Masayochi Son, the richest man in Japan and Chairman of the SoftBank Group, is not someone who moderates ambition. Conceiving a $100 billion investment would be impossible for someone who did.
The world’s largest tech-oriented venture capital initiative, Son’s ‘Vision Fund’, supports a global portfolio of innovators. Backing late-stage companies with long-term capital, SoftBank has invested in the next generation of satellites, mobility, ecommerce, agriculture and much more. Even within that impressive portfolio, the fund’s real estate investments stand apart.
In 2018 alone, house-flipping startup Opendoor attracted $400 million, whereas real estate brokerage firm Compass was given $850 million over two rounds. Then $865 million went to construction company, Katerra, $800 million to Indian hospitality startup Oyo, and a whopping $1 billion to online lender SoFi. Another $1.1 billion was invested in View, who make smart windows. Then there was the investment that perhaps attracted the most press—the $5.4 billion that SoftBank put into WeWork over two years.
Such big numbers attract attention, but it’s important to be cognizant of Son’s nearly 40-year career as an astute and extremely successful entrepreneur. Apart from the scale of investments, the more fundamentally ambitious aspect of the strategy is the speed and scope of transformation being bet on.
Son firmly believes the world will be redefined completely by cognitive technology. Speaking at the Mobile World Conference in February 2017, he said that he expects that computer chips that will enable AI with an IQ of 10,000 within 30 years. In the context of real estate, he believes that technology will completely reinvent the industry. Five of the most compelling models being enabled by emerging technologies in real estate include the following.
Digitized real estate as service
WeWork is currently known for providing shared office spaces. A favourite among startups, freelancers and entrepreneurs, it hopes to expand to include residential spaces, schools and recreational facilities over time. Essentially, this would link it to the entire lifestyle of a community as a revenue stream. SoftBank is betting that this approach finds widespread acceptance.
Integrated and empowered
Between OpenDoor, Compass, Katerra, SoFi, Oyo and WeWork, SoftBank has invested in the entire spectrum of facilities and services associated with built spaces. Integrated and consolidated automation, across the entire real estate space, can unlock untold riches.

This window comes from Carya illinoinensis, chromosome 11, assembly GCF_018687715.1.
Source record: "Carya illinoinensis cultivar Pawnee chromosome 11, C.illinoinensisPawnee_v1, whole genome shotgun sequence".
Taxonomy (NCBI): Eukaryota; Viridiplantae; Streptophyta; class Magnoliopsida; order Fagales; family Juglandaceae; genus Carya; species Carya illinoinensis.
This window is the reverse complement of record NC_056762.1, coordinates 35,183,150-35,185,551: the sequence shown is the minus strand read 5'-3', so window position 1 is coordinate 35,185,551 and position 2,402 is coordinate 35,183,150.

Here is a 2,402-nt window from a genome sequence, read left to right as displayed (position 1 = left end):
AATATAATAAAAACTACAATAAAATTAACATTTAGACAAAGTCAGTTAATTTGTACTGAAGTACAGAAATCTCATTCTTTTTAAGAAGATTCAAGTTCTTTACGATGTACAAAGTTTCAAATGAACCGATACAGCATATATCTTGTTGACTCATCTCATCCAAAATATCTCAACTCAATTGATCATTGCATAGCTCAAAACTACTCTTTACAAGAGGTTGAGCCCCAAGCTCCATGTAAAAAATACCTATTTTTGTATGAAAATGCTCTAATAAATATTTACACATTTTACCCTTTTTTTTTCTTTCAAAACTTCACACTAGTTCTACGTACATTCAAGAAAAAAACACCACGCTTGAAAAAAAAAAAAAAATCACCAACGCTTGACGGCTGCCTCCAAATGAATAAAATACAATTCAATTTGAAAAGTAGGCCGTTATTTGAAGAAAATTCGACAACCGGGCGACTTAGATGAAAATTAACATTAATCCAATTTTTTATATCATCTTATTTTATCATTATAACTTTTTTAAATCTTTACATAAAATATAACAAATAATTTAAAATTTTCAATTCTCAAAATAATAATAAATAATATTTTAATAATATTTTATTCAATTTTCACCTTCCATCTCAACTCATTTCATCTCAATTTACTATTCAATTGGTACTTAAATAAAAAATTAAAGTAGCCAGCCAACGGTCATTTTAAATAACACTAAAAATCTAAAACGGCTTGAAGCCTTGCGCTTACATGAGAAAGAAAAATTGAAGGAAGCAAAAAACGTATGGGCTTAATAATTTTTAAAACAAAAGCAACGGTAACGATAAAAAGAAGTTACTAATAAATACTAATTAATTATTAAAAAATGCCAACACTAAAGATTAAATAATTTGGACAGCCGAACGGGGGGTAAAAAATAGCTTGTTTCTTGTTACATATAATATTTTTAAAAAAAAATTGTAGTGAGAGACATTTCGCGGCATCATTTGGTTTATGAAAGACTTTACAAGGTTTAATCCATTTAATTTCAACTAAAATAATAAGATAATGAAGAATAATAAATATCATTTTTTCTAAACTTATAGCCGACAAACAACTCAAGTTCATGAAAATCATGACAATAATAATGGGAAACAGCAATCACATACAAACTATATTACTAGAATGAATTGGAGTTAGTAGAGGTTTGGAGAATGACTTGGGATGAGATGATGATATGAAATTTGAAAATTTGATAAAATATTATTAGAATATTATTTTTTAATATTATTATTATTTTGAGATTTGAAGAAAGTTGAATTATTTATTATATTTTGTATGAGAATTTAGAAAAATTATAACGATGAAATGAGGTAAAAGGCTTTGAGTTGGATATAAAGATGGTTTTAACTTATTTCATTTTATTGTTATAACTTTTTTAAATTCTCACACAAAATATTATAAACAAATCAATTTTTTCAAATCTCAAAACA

Enterprise-wide platforms and data-driven automation
Sustainability is an extremely compelling argument for change. Technologies such as digital retrofitting, and enterprise scale IoT and AI platforms that optimize resource use, can reconcile abundance with reduced impact.
The sharing economy
A reimagined society that uses products as a convenience rather than owning them outright, could result in a more equitable world and a civilization that treads lightly on the planet. This change in mindset will inherently require the digitization of every aspect and element to be seamless and effective. This fundamental change in approach will be reflected in the built spaces and communities of the future, and will generate tremendous efficiencies and potential for profit.
Sheer bottom-line rationale
With the accelerating urbanization of the world, who can estimate the future value of assets and enterprises—especially in the light of the as yet undiscovered synergies that are bound to emerge? Total global real estate investment, as of 2017, amounts to $228 trillion. If the revolution that Son anticipates comes to be, that figure will be eclipsed. Several times over.
To those of us blindsided by normalcy bias, the conception of such an interconnected, smart and AI empowered world seems like the stuff of science fiction. What this next leap represents, however, is a breathtaking and quantum evolution that will recreate the world in its image. Masayoshi Son claims to be working off a 300-year plan. If so, SoftBank’s investments are staking a claim for guaranteed influence on the most defining features of the future—a bargain at $100 billion.
Prabhu Ramachandran is the founder and CEO of Facilio Inc.